10 Great Spy Films You Might Not Have Seen

6. The Fourth Protocol (1987, John Mackenzie)

The film role that landed Pierce Brosnan as James Bond, this time playing a defected Russian spy bringing a nuclear holocaust to England with only spy agent Michael Caine standing the way. Delivering great 1980s action, chases, and shootouts in the grey skies of England, John Mackenzie’s film has got it all.

It’s a spy film that unfolds like the great John le Carre or Tom Clancy novels with intriguing characters, set pieces, and all the spy lingo one can hope for. Sure, it might look and feel dated like a 1980s action film, but that’s what makes it great today because it’s that rare non-franchise film that still holds up. Plus, when you have Caine and Brosnan going head to head and chase to chase, what’s not to love?

Caine is certainly no stranger to the spy genre and Brosnan was only getting started, so it’s almost like the old and the new meet up for one final cat-and-mouse game, and that it most certainly is.


7. Hopscotch (1980, Ronald Neame)

Simply put, one of the best spy comedies probably because it is still a spy film and not a spoof. Brian Garfield’s story and novel delivers the chases, double crosses, and threat of secrets being exposed, but not without screwball tendencies and a slapstick outcome.

Walter Matthau stars as retired CIA officer Kendig, who is going to publish his memoirs and purposely expose his former boss, Ned Beatty, and his secrets and coverups, thus beginning an odyssey of misadventures across the U.S. and Europe. With a stellar cast including Glenda Jackson and Sam Waterston, the chase begins as we watch Matthau charm, steal, and even sing his way out of deception and harm’s way. The film knows what it is, which is why it works so well; it delivers on the comedy, adventure, and thrills while never detracting from the core focus of the zany characters.


8. Ministry of Fear (1944, Fritz Lang)

Ministry of Fear (1944)

The creator of the silent epic “Spies” certainly knows a thing or two about espionage. And with a German background escaping the Nazis and coming from a film noir master, Lang hits a home run with Ray Milland in the lead here, trying to uncover a hidden Nazi plot he accidentally discovered in England.

From stark elements, shadows, and seedy characters, it’s a film noir in top form, while capitalizing on all of the spy elements of the time. It’s almost an exercise in style where Lang can situate the camera or use a set piece to the highest form of expressionism, but with great scenes such as the blind man on the train or country house alter, it’s hard not to ignore it as a spy film. The actors all do a fine job servicing the plot, but with a race against time and use of style, it’s a great visual film to enjoy.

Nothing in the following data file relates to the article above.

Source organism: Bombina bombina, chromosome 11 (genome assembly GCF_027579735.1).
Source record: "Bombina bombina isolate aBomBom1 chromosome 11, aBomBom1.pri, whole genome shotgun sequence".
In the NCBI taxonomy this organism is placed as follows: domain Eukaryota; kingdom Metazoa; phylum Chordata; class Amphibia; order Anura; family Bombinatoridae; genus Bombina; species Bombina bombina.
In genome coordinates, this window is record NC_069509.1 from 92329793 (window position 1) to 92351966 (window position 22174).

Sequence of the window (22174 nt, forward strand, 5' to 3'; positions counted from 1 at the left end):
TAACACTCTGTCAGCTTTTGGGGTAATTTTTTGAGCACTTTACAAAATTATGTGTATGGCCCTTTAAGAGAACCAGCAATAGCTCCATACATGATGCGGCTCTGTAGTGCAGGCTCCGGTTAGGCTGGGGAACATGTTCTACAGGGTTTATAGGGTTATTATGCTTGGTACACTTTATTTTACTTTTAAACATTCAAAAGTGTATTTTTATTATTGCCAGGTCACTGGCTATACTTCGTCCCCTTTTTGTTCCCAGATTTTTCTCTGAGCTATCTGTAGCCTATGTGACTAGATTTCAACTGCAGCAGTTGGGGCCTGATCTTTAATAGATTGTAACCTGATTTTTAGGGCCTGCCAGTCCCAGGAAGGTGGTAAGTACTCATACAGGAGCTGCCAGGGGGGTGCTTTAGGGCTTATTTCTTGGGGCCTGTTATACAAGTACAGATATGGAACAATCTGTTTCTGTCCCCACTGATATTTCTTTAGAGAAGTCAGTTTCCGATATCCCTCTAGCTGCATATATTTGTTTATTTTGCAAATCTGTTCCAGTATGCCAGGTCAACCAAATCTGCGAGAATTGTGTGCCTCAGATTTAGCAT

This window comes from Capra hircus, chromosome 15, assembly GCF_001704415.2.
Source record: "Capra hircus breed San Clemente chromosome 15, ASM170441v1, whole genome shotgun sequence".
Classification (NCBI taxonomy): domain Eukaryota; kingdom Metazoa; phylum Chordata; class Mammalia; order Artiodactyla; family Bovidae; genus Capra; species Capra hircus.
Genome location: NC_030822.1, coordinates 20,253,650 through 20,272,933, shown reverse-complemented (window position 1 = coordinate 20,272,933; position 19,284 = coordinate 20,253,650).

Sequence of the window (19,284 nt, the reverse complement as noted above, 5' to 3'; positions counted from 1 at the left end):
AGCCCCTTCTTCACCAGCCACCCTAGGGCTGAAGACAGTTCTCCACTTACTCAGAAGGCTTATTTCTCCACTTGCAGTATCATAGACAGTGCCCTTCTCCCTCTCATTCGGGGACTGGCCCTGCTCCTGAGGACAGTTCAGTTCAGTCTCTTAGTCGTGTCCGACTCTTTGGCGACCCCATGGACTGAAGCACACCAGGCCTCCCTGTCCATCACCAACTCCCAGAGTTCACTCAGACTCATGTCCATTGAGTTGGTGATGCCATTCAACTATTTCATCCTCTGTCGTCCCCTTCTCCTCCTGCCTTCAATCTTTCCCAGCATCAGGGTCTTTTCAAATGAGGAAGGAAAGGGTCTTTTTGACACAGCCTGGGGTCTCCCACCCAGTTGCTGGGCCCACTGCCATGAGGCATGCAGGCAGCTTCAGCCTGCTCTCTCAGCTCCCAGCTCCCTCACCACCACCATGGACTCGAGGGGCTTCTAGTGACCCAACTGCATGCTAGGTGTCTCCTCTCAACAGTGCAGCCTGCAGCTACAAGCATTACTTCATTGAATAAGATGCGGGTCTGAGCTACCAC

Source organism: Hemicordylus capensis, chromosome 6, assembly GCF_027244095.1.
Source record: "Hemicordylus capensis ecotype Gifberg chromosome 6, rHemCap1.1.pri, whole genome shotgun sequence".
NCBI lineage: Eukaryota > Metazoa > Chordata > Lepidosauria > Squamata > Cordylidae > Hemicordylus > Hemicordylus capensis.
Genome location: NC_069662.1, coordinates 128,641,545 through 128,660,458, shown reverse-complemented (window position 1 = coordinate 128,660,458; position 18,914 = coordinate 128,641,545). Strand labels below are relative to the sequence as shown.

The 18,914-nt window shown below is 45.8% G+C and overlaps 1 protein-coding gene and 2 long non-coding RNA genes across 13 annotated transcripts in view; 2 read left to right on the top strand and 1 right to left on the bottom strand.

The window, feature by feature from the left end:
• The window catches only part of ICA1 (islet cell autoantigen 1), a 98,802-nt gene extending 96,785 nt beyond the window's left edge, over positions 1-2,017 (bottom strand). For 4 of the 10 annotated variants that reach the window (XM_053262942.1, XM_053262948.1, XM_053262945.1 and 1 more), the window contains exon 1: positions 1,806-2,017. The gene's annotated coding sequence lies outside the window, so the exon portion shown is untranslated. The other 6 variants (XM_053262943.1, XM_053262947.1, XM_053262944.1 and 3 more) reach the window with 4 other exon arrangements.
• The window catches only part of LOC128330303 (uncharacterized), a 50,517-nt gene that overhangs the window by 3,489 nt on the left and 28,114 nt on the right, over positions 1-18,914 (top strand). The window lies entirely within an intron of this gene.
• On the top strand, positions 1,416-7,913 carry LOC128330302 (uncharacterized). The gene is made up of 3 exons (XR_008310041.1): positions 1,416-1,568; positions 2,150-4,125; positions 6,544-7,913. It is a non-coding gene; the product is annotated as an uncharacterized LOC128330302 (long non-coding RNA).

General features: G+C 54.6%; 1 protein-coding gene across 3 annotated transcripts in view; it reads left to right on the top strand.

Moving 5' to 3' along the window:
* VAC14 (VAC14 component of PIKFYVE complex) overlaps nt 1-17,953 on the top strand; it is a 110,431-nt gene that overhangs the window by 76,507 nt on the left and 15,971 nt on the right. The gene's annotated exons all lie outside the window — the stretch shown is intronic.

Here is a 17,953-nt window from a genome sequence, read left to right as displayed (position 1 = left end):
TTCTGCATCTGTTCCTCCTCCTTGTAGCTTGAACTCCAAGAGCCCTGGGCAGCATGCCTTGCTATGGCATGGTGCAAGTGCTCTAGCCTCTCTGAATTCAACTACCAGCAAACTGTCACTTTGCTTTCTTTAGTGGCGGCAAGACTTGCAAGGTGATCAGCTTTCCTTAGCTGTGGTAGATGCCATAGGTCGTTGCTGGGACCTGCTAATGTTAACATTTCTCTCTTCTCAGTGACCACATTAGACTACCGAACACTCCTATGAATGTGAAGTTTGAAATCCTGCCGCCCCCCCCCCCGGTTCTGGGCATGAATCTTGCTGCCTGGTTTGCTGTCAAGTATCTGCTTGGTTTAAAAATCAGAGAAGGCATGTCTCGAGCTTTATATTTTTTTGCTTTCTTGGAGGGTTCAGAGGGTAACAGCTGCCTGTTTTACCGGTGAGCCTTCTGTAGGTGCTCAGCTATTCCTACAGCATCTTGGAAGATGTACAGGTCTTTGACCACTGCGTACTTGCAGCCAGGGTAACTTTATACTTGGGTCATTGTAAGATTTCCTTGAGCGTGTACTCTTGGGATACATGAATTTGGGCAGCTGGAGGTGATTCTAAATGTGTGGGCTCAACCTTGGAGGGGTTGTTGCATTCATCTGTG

9. The Great Spy Chase (1964, Georges Lautner)

Lino Ventura, Bernard Blier, and Francis Blanche battle it out in a spy-versus-spy film where they want the valuables of a deceased arms dealer by getting through to his widow. It’s certainly a Cold War parody in its fullest and with Lautner’s assured direction of comedy, it has gone on to become a cult classic.

Whether tossing individuals out of windows, dragging them across the floor, or tossing them into a piano, there is no shortage of the screwball lunacy that occurs. It’s a fun adventure of international cast members trying to outwit each other. What truly makes things stand out is the black comedy where they are constantly trying to kill each other, but for the sake of their country and peacekeeping.

The title hits the nail on the head and with beautiful black-and-white cinematography by Maurice Fellous and a stellar cast, you can see why it’s a cult lead film.


10. 13 Rue Madeleine (1946, Henry Hathaway)

The vastly underrated director Henry Hathaway brings James Cagney and Richard Conte into an OSS operation where Cagney discovers Conte, a person in training, is actually working for the Nazis. What makes this spy film outstanding is it focuses on the OSS ops during the war, but it’s more of a psychological courtroom drama type of fare.

Through interrogations, discussions, and realistic behind the lines spy craft based on historical information, you feel like nothing is out of place. It’s through the realism and naturalism of the actors and world where the uncanny is right around the corner, thanks to the charm of Conte. Hathaway uses traditional craft to frame his story, but that’s the key – simplicity in style for these tough moral choices the characters later face only leads to a heavy sacrifice for all those involved.